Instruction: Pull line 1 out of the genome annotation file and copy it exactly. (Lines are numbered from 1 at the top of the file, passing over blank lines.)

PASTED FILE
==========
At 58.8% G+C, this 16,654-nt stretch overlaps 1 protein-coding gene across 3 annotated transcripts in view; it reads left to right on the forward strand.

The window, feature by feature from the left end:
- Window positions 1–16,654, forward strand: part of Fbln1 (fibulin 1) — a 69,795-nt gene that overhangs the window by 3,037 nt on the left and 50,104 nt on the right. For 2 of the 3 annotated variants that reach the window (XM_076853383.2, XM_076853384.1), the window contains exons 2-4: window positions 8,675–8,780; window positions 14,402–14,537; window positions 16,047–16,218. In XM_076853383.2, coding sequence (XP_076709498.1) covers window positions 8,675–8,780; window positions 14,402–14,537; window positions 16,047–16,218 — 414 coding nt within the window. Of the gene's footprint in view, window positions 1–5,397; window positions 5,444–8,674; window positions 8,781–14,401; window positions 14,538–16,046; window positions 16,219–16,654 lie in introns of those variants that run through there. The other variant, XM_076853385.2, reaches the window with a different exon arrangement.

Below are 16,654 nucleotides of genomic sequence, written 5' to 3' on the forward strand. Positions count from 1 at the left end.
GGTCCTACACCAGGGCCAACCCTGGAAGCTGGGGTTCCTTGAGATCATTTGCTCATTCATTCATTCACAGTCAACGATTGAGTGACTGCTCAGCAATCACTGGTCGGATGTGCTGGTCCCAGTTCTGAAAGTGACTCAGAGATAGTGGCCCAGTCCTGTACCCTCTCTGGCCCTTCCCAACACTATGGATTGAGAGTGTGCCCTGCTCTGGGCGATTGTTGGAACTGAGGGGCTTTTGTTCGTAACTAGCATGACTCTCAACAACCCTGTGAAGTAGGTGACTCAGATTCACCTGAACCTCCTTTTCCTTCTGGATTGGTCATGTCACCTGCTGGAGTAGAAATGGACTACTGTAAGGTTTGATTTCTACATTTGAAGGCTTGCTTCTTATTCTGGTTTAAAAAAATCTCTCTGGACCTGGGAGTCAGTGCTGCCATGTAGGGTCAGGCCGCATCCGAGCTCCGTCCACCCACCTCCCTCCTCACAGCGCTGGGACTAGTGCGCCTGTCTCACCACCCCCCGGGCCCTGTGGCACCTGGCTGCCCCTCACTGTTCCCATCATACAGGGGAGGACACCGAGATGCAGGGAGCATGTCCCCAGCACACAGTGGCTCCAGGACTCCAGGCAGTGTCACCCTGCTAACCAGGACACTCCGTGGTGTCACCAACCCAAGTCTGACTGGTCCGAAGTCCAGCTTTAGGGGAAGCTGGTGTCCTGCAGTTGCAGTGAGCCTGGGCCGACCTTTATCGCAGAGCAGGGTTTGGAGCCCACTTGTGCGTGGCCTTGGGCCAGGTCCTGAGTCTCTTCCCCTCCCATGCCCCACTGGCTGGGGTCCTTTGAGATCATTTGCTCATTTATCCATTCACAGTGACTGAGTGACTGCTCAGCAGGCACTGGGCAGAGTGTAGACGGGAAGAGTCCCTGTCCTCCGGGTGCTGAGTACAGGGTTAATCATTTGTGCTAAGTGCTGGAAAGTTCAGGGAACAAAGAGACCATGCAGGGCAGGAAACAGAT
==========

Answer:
At 58.8% G+C, this 16,654-nt stretch overlaps 1 protein-coding gene across 3 annotated transcripts in view; it reads left to right on the forward strand.